I (25F) just got engaged to the love of my life, Ben (30M). We wanted to throw an engagement party to let our families get to know each other better. My sister, Avery (31F), who has always been the favorite among all family members, returned home the week before the engagement party.
She's been traveling all over the world (SouthEast Asia, Africa, Middle East) as a physician and has now opted for a change in her life. Avery has always had the spotlight. Even at my high school graduation (she wasn't even there), everyone mentioned how amazing she was (because we went to the same school) and how I had filled in her footsteps. Wherever she goes, she just makes everyone else disappear.
Before the party, I told her how important this party was for both Ben and me. I also asked her to, for once, let the day be about me. She agreed. During the party, everyone from my side of the family briefly saw us and went to Avery to ask her about her adventures in Uganda or Yemen.
In just half an hour, she had the whole family around her. I called her out and said she needed to try not to take the spotlight once more. She said I was being ridiculous and that it was not her fault she had a life that people wanted to know about.
I told her she could either go back inside and keep a low profile for the rest of the night or leave the party and talk about herself as much as she pleased. She called me pathetic and jealous and left. My parents are mad at me, saying I should have understood the situation and made a better judgment. AITA?
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I feel mixed on this one. For one, it's not Avery's fault that people are curious about her life, but on the other hand, you addressed this with her. You asked her to let your engagement party be about you and she agreed.
If she can manage becoming a physician, she should also be able to manage diverting attention away from herself. She ignored your request. She's the AH.
While your parents may certainly be proud of her, they should be proud of both their daughters and understand this, they're also the AH's here. This does not bode well for your wedding. NTA (Not the A#%hole).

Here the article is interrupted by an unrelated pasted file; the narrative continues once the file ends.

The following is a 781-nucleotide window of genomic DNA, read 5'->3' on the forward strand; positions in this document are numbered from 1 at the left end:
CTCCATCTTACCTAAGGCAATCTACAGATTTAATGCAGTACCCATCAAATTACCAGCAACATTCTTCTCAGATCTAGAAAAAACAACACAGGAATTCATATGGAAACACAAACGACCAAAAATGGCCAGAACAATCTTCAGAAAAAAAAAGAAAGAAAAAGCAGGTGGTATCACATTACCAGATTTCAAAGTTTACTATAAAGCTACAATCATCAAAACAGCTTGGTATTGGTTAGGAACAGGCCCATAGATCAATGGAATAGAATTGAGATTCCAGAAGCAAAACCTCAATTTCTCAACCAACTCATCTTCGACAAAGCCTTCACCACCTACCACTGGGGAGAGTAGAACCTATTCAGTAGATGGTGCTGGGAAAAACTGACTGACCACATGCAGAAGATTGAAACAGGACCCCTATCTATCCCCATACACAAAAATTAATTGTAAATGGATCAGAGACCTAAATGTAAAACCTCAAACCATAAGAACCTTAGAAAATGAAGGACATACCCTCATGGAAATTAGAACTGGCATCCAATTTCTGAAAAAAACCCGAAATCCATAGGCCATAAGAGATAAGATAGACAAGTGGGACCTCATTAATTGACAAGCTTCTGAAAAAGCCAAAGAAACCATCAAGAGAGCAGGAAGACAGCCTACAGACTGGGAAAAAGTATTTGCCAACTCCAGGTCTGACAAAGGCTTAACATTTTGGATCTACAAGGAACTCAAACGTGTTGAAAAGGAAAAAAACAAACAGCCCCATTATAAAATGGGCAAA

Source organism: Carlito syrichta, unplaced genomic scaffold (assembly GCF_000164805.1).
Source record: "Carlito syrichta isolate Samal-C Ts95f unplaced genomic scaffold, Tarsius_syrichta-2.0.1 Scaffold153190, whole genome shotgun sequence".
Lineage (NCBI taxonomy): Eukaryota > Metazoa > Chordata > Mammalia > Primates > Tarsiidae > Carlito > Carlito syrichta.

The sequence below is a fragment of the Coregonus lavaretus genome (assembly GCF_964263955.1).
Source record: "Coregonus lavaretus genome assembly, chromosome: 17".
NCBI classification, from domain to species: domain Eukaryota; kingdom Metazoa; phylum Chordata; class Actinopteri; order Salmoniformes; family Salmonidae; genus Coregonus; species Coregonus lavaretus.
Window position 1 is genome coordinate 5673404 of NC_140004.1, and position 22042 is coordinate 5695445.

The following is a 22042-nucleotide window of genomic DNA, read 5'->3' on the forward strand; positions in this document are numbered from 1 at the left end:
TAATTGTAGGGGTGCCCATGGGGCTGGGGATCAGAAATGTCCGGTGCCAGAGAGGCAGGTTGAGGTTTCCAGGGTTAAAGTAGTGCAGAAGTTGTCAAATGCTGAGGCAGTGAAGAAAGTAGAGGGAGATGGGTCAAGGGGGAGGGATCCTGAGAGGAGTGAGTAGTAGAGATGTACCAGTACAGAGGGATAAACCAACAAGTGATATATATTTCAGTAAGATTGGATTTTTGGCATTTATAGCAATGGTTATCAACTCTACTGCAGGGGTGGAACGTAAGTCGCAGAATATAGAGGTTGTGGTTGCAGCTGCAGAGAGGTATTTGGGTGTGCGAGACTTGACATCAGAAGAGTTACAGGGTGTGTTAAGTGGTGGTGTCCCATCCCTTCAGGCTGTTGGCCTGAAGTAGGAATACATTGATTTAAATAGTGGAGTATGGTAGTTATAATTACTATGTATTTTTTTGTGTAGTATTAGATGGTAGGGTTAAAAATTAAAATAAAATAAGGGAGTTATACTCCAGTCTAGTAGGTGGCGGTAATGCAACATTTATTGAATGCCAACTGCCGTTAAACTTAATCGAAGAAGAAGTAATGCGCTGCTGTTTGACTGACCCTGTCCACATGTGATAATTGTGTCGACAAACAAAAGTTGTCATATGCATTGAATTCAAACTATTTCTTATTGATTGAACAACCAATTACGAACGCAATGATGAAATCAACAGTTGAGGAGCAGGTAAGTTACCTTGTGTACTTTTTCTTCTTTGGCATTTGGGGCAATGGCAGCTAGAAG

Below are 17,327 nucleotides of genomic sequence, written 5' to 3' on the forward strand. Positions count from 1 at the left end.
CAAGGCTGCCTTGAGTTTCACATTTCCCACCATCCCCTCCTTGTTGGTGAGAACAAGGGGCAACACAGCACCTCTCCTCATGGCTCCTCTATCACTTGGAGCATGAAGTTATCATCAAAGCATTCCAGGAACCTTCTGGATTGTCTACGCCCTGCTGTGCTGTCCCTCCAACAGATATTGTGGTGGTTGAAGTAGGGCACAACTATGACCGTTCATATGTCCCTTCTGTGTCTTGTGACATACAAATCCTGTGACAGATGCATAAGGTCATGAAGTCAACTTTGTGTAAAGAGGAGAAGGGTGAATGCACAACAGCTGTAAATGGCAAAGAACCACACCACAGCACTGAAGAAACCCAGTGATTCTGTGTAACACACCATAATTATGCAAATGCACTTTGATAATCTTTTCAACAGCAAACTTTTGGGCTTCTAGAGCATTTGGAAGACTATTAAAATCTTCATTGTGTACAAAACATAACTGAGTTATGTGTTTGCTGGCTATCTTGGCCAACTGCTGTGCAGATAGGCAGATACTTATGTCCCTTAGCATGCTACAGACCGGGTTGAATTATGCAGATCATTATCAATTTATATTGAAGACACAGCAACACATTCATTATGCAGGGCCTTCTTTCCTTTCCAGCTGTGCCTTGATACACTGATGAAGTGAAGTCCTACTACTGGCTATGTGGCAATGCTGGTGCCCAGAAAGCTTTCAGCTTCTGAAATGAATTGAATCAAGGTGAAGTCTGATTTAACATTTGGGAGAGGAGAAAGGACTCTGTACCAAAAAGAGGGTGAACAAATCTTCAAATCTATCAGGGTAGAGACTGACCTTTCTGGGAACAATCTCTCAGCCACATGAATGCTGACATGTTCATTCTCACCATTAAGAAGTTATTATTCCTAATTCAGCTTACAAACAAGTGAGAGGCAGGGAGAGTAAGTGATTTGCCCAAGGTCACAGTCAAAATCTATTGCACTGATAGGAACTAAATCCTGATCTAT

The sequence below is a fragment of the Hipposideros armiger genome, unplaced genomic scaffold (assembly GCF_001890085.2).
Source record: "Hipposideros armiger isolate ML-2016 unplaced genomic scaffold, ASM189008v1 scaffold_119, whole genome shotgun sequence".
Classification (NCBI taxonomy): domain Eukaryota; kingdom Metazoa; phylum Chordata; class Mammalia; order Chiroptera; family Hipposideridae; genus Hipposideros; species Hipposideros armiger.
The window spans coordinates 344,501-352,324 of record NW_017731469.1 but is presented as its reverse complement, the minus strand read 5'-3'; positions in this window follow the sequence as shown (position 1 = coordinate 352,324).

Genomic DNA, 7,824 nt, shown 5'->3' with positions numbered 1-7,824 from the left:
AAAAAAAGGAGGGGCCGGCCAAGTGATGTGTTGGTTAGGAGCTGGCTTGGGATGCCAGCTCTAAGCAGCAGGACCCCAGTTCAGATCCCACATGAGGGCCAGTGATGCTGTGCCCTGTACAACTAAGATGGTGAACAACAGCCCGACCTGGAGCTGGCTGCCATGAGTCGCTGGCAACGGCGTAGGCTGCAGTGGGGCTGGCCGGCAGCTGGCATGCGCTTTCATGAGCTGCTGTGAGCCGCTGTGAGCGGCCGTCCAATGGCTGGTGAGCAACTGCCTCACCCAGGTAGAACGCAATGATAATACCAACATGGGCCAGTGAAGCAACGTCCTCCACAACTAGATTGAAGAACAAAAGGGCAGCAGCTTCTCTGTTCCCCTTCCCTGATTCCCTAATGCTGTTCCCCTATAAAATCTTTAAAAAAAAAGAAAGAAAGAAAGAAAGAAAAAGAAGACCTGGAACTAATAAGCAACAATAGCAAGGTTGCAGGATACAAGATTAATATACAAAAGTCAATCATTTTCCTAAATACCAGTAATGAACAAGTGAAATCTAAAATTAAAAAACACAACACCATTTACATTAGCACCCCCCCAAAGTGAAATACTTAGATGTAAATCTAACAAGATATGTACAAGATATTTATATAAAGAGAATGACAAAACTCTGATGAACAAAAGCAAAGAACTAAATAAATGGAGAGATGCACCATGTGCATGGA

YTA (You're the A@%hole), mostly to yourself. You've mentioned that Avery was the one people were focusing on, even at your graduation when she wasn't even there. In that case, you don't have an Avery problem; you have a family problem. Even if Avery goes away, you won't get the kind of attention you want from your family. So, let it go and enjoy the festivities of your wedding.
Don't be too focused on who and what people are talking about because the alternative might be not inviting anyone from your family, and I don't think you'd be happy about that either. So, enjoy yourself regardless of Avery, and don't focus so much on her.
If you repeat this at your wedding, either don't invite Avery, and everyone will be talking about why you didn't invite her, or if you do invite her, you'll be focused on her interactions with people and won't enjoy yourself. Let it go; it's not going to make you happy.
Sister relationships can be really triggering, which is probably why you sound younger than your actual age here, but I don't see how you're not TA in this situation. What did you honestly expect your sister to do? Tell everyone that she's not at liberty to discuss her life? That's just unrealistic and would create an awkward situation for anyone trying to talk to her.
What's next—banning her from your wedding because the people talking to her won't be focused on basking in YOUR presence? Based on your story told in your own words, your sister hasn't done anything wrong. She's right; you need to deal with your jealousy.
YTA. Your sister isn't the problem here; the people who you feel were ignoring you are the actual issue. I hate to say it, but the reality is that hearing a person talk about their experiences in Yemen and Uganda would be a lot more interesting to most people than a wedding. If you wanted your sister to make herself small and silent, you shouldn't have invited her.